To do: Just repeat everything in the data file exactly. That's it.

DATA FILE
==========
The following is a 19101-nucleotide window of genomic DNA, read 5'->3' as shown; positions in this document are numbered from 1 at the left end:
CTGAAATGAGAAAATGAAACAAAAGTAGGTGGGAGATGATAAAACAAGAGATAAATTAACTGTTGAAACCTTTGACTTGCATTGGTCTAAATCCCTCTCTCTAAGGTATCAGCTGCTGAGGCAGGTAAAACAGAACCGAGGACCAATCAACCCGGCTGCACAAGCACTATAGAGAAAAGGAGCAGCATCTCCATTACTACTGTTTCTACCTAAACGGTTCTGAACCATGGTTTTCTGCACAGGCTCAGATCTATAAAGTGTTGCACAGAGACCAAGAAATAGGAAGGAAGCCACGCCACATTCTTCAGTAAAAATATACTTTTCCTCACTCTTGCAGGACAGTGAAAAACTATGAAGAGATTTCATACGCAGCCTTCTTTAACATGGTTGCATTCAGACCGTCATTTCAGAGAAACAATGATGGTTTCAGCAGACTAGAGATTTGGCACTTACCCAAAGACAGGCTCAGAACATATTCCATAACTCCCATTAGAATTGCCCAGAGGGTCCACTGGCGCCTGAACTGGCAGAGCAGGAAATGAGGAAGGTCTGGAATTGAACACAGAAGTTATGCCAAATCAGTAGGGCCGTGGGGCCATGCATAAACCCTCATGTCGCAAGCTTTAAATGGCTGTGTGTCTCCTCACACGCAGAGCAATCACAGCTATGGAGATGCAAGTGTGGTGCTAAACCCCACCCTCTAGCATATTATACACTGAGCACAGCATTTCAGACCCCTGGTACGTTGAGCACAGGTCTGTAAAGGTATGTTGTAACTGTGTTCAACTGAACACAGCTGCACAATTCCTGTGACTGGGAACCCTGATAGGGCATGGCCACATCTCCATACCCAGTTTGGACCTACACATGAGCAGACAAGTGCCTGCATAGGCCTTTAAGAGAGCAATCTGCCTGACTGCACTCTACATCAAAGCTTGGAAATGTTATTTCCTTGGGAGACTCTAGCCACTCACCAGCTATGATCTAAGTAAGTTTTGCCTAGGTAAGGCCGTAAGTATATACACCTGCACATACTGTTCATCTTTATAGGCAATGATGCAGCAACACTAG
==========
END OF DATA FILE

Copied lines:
The following is a 19101-nucleotide window of genomic DNA, read 5'->3' as shown; positions in this document are numbered from 1 at the left end:
CTGAAATGAGAAAATGAAACAAAAGTAGGTGGGAGATGATAAAACAAGAGATAAATTAACTGTTGAAACCTTTGACTTGCATTGGTCTAAATCCCTCTCTCTAAGGTATCAGCTGCTGAGGCAGGTAAAACAGAACCGAGGACCAATCAACCCGGCTGCACAAGCACTATAGAGAAAAGGAGCAGCATCTCCATTACTACTGTTTCTACCTAAACGGTTCTGAACCATGGTTTTCTGCACAGGCTCAGATCTATAAAGTGTTGCACAGAGACCAAGAAATAGGAAGGAAGCCACGCCACATTCTTCAGTAAAAATATACTTTTCCTCACTCTTGCAGGACAGTGAAAAACTATGAAGAGATTTCATACGCAGCCTTCTTTAACATGGTTGCATTCAGACCGTCATTTCAGAGAAACAATGATGGTTTCAGCAGACTAGAGATTTGGCACTTACCCAAAGACAGGCTCAGAACATATTCCATAACTCCCATTAGAATTGCCCAGAGGGTCCACTGGCGCCTGAACTGGCAGAGCAGGAAATGAGGAAGGTCTGGAATTGAACACAGAAGTTATGCCAAATCAGTAGGGCCGTGGGGCCATGCATAAACCCTCATGTCGCAAGCTTTAAATGGCTGTGTGTCTCCTCACACGCAGAGCAATCACAGCTATGGAGATGCAAGTGTGGTGCTAAACCCCACCCTCTAGCATATTATACACTGAGCACAGCATTTCAGACCCCTGGTACGTTGAGCACAGGTCTGTAAAGGTATGTTGTAACTGTGTTCAACTGAACACAGCTGCACAATTCCTGTGACTGGGAACCCTGATAGGGCATGGCCACATCTCCATACCCAGTTTGGACCTACACATGAGCAGACAAGTGCCTGCATAGGCCTTTAAGAGAGCAATCTGCCTGACTGCACTCTACATCAAAGCTTGGAAATGTTATTTCCTTGGGAGACTCTAGCCACTCACCAGCTATGATCTAAGTAAGTTTTGCCTAGGTAAGGCCGTAAGTATATACACCTGCACATACTGTTCATCTTTATAGGCAATGATGCAGCAACACTAG